This predator is an Assassin Bug, probably in the genus Zelus, but we don’t know the species. BugGuide indicates between 7 and 12 species in the genus Zelus in North America. Your individual resembles the Milkweed Assassin Bug, Zelus logipes, but the photos of that species on BugGuide do not have the striped legs and antennae that are so distinctive in your photo.
Karl finds a match
Hi Daniel. I did a quick search and couldn’t find any other species that matches this pattern. The Bugguide has many pictures of Zelus longipes and a few of them do have the striped legs and antennae. The link below has a photo of a specimen from the Everglades that looks pretty much identical (slightly different pattern on the head and thorax). It is identified as Z. longipes but there is also an interesting exchange of comments about whether it is a color variant or a separate species. K
Eric Eaton cites same link
It *is* a milkweed assassin bug, Zelus longipes, though you are not alone in being confused. Check out this image and thread:
I would not have known either, my friend.
Letter 9 – Assassin Bug with prey, from France
Red eating bug
Location: French / Swiss border near Gex
August 1, 2011 1:52 am
I noticed this vicious little beast whilst camping in France close to the Swiss border. I would love to know what it is. (And what it is eating!)
Signature: don’t care
Dear don’t care,
This is some species of Assassin Bug in the family Reduviidae.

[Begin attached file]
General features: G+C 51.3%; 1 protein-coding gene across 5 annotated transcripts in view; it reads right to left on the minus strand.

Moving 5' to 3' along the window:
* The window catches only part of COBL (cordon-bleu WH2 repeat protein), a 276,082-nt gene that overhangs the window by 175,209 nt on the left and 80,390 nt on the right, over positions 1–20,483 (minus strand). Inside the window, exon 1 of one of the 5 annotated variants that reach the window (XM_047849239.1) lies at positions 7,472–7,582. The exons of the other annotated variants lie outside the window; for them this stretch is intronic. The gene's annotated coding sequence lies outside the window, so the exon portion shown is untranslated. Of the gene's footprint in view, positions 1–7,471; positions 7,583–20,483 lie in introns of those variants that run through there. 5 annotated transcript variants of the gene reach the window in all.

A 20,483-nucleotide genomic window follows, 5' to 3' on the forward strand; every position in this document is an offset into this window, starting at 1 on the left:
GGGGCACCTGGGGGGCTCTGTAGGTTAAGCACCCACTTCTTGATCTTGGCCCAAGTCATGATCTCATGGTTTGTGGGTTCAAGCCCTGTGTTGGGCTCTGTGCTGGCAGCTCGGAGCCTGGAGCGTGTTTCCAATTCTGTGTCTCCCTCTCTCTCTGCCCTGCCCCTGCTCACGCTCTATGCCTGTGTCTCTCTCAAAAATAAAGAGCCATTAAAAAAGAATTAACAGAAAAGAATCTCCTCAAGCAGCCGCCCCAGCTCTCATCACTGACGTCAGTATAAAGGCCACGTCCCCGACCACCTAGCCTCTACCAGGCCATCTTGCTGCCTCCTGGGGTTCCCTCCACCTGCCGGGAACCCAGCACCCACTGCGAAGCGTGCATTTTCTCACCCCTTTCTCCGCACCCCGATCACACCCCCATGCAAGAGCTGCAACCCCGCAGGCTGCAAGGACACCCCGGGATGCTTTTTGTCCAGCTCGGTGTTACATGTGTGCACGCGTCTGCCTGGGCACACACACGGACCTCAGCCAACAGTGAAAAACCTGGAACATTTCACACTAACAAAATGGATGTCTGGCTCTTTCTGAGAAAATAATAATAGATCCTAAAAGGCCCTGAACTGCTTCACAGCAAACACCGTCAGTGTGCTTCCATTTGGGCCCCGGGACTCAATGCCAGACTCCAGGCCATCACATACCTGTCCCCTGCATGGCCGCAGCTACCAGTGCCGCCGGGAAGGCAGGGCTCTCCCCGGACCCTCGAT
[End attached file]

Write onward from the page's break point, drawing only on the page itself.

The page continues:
Letter 10 – Feather Legged Assassin Bug from Australia
Do you know what this is?
Location: Martin, Western Australia
December 2, 2011 3:46 am
I found this bug/insect/alien on my bed and I’m just wondering what it is. It seems to have feathers on its back legs and can do somersaults if it has to.
Do you know what it is?
At first we thought that this was a Leaf Footed Bug or Big Legged Bug in the family Coreidae, but we couldn’t find it pictured on the Brisbane Insect website. Additional research led us to a listing in our own archives that identifies this as a Feather Legged Assassin Bug or Ant Assassin, Ptilocnemus lemur. We had originally misidentified that submission as a Leaf Footed Bug as well. There is some helpful information on the Myrmician website. Here are photos of mounted specimens from the Agriculture Western Australia website. Larena Woodmore also has a very nice photo.
Letter 11 – Zelus Assassin Bug feeding on prey
Location: Phoenix, AZ
May 1, 2012 5:13 pm
A close look at this one shows it eating a nymph.
Signature: Ranger Dan
Letter 12 – Milkweed Assassin Bug eats chrysalis of a Senna Sulphur
Subject: Red Milkweed Assassin Bug
Location: Baton Rouge, LA
December 12, 2012 11:57 pm
I found two butterfly caterpillars and several chrysalis on my Cassia and Esparanza plants. One of the chrysalis was discolored and somewhat shrunken. I later observed an insect that appeared to be attempting to penetrate a chrysalis. An internet search revealed that it may be a Red Milkweed Assassin Bug, I have attached a photo of my bug on a chrysalis and the one from the internet. Please verify my findings are correct. I recently obtained some milkweed plants from a nursery to attract Monarchs.
You are correct. This is a Milkweed Assassin Bug and it is feeding on the chrysalis of a Senna Sulphur, a large yellow butterfly with a caterpillar that feeds on Cassia. We also believe that Milkweed Assassin Bugs might prey upon Monarch Caterpillars.